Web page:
These were the hasty initiative steps of "the most momentous reform that had yet been launched on the world–the first organized protest against the injustice which had brooded for ages over the character and destiny of one-half the race." No words could express our astonishment on finding, a few days afterward, that what seemed to us so timely, so rational, and so sacred, should be a subject for sarcasm and ridicule to the entire press of the nation. With our Declaration of Rights and Resolutions for a text, it seemed as if every man who could wield a pen prepared a homily on "woman's sphere." All the journals from Maine to Texas seemed to strive with each other to see which could make our movement appear the most ridiculous. The anti-slavery papers stood by us manfully and so did Frederick Douglass, both in the convention and in his paper, The North Star, but so pronounced was the popular voice against us, in the parlor, press, and pulpit, that most of the ladies who had attended the convention and signed the declaration, one by one, withdrew their names and influence and joined our persecutors. Our friends gave us the cold shoulder and felt themselves disgraced by the whole proceeding.
If I had had the slightest premonition of all that was to follow that convention, I fear I should not have had the courage to risk it, and I must confess that it was with fear and trembling that I consented to attend another, one month afterward, in Rochester. Fortunately, the first one seemed to have drawn all the fire, and of the second but little was said. But we had set the ball in motion, and now, in quick succession, conventions were held in Ohio, Indiana, Massachusetts, Pennsylvania, and in the City of New York, and have been kept up nearly every year since.
The most noteworthy of the early conventions were those held in Massachusetts, in which such men as Garrison, Phillips, Channing, Parker, and Emerson took part. It was one of these that first attracted the attention of Mrs. John Stuart Mill, and drew from her pen that able article on "The Enfranchisement of Woman," in the Westminster Review of October, 1852.
The same year of the convention, the Married Woman's Property Bill, which had given rise to some discussion on woman's rights in New York, had passed the legislature. This encouraged action on the part of women, as the reflection naturally arose that, if the men who make the laws were ready for some onward step, surely the women themselves should express some interest in the legislation. Ernestine L. Rose, Paulina Wright (Davis), and I had spoken before committees of the legislature years before, demanding equal property rights for women. We had circulated petitions for the Married Woman's Property Bill for many years, and so also had the leaders of the Dutch aristocracy, who desired to see their life-long accumulations descend to their daughters and grandchildren rather than pass into the hands of dissipated, thriftless sons-in-law. Judge Hertell, Judge Fine, and Mr. Geddes of Syracuse prepared and championed the several bills, at different times, before the legislature. Hence the demands made in the convention were not entirely new to the reading and thinking public of New York–the first State to take any action on the question. As New York was the first State to put the word "male" in her constitution in 1778, it was fitting that she should be first in more liberal legislation. The effect of the convention on my own mind was most salutary. The discussions had cleared my ideas as to the primal steps to be taken for women's enfranchisement, and the opportunity of expressing myself fully and freely on a subject I felt so deeply about was a great relief. I think all women who attended the convention felt better for the statement of their wrongs, believing that the first step had been taken to right them.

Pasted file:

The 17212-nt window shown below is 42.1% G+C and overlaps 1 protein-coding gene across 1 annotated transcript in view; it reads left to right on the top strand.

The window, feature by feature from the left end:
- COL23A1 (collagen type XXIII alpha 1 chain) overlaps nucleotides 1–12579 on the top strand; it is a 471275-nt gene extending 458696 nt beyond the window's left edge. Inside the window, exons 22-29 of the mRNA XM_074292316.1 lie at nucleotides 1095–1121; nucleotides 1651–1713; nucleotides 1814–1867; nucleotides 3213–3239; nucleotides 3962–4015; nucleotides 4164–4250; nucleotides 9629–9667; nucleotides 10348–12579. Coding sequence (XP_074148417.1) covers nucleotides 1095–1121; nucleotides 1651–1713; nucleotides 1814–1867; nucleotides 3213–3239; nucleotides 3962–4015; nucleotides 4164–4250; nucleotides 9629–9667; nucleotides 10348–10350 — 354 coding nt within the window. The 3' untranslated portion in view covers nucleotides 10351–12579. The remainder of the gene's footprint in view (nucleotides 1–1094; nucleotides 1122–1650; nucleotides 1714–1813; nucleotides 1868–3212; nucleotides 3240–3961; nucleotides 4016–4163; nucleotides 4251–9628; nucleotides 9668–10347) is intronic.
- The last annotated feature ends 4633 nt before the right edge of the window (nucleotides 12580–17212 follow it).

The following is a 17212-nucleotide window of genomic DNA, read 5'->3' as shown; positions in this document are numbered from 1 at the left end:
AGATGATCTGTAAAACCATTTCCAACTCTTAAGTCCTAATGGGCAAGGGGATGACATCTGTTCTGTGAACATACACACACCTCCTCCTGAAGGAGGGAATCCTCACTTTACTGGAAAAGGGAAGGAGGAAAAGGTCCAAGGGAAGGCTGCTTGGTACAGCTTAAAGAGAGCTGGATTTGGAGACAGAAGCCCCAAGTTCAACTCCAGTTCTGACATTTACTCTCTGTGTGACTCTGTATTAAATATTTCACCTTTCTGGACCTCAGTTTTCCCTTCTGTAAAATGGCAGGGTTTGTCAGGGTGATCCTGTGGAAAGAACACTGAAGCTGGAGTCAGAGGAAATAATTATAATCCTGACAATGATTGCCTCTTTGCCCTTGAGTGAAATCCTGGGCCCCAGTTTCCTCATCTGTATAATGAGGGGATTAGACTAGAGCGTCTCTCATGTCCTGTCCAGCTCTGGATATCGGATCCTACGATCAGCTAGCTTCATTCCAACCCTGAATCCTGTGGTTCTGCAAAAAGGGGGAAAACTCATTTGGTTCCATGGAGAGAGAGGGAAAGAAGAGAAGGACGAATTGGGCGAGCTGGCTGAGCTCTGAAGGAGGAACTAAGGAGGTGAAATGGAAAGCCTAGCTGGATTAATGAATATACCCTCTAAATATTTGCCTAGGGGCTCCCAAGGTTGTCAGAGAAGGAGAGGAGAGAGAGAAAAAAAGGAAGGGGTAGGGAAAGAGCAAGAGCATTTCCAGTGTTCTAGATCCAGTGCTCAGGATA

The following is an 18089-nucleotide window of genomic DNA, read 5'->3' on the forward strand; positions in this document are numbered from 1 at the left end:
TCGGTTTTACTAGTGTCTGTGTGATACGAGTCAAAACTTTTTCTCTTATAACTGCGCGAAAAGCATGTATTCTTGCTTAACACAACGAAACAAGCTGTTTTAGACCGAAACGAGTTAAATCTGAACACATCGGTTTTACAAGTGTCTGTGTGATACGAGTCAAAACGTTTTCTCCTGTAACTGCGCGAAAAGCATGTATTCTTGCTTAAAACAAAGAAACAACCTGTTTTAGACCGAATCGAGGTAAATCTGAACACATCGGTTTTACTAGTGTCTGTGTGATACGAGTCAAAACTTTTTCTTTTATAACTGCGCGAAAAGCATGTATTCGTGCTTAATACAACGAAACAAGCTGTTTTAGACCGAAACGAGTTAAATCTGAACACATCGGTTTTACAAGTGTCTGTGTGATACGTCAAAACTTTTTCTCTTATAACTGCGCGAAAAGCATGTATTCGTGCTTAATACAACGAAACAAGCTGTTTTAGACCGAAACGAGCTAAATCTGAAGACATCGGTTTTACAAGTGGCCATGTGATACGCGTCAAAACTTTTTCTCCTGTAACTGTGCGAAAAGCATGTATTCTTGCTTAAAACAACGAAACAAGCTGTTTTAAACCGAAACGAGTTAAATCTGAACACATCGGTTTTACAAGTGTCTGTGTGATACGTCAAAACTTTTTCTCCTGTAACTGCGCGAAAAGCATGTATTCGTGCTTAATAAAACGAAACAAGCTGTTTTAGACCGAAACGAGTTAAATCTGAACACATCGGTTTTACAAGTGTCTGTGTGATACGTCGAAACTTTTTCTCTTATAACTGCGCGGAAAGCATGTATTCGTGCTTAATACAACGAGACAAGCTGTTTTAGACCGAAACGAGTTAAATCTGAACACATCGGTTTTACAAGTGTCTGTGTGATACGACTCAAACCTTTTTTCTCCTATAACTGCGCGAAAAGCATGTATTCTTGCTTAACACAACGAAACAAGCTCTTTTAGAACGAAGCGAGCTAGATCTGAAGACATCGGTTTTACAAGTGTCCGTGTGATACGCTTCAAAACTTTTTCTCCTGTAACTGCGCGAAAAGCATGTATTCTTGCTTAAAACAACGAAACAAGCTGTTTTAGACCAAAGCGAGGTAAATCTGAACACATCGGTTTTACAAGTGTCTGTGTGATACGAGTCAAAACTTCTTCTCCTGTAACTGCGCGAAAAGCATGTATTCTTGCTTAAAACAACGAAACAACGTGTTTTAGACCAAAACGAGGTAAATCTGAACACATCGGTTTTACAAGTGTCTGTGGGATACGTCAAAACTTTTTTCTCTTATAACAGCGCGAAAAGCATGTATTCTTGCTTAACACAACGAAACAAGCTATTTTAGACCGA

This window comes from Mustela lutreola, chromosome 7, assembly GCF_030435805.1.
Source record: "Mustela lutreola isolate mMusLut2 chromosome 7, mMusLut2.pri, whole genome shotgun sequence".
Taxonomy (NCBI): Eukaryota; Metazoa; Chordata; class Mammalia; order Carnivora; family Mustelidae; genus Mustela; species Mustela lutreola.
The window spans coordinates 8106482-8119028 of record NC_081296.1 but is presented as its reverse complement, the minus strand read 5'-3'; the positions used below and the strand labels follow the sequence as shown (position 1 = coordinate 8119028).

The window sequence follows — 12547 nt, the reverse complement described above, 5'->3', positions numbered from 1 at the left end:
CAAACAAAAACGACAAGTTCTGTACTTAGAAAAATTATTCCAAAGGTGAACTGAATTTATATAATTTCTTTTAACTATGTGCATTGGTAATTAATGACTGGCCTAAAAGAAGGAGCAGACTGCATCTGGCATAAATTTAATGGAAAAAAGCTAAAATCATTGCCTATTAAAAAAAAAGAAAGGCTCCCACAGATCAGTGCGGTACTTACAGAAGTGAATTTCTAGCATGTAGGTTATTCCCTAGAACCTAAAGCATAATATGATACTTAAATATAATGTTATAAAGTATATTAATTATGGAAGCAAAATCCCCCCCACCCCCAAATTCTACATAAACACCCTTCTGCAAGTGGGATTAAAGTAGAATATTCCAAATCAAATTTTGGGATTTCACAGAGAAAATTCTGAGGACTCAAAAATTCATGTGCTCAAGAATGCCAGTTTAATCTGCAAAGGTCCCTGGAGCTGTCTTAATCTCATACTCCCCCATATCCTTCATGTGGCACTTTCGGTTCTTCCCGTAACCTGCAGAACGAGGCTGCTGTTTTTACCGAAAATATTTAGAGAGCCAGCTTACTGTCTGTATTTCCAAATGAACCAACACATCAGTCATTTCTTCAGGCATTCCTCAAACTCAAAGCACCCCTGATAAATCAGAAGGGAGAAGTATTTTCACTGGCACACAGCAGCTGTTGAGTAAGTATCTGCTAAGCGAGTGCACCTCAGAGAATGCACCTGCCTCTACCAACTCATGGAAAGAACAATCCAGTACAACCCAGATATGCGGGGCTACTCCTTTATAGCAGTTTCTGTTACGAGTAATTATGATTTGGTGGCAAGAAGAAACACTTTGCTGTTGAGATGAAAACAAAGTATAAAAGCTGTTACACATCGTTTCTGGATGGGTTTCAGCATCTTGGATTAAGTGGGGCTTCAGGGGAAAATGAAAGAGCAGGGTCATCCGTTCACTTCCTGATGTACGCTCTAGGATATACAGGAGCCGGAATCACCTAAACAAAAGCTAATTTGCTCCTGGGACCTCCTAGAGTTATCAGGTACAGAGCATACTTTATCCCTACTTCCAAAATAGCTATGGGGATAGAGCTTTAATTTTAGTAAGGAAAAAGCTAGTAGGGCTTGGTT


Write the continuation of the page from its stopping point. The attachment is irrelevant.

Soon after this I was invited to speak at several points in the neighborhood. One night, in the Quaker Meeting House at Farmington, I invited, as usual, discussion and questions when I had finished. We all waited in silence for a long time; at length a middle-aged man, with a broad-brimmed hat, arose and responded in a sing-song tone: "All I have to say is, if a hen can crow, let her crow," emphasizing "crow" with an upward inflection on several notes of the gamut. The meeting adjourned with mingled feelings of surprise and merriment. I confess that I felt somewhat chagrined in having what I considered my unanswerable arguments so summarily disposed of, and the serious impression I had made on the audience so speedily dissipated. The good man intended no disrespect, as he told me afterward. He simply put the whole argument in a nutshell: "Let a woman do whatever she can."
With these new duties and interests, and a broader outlook on human life, my petty domestic annoyances gradually took a subordinate place. Now I began to write articles for the press, letters to conventions held in other States, and private letters to friends, to arouse them to thought on this question.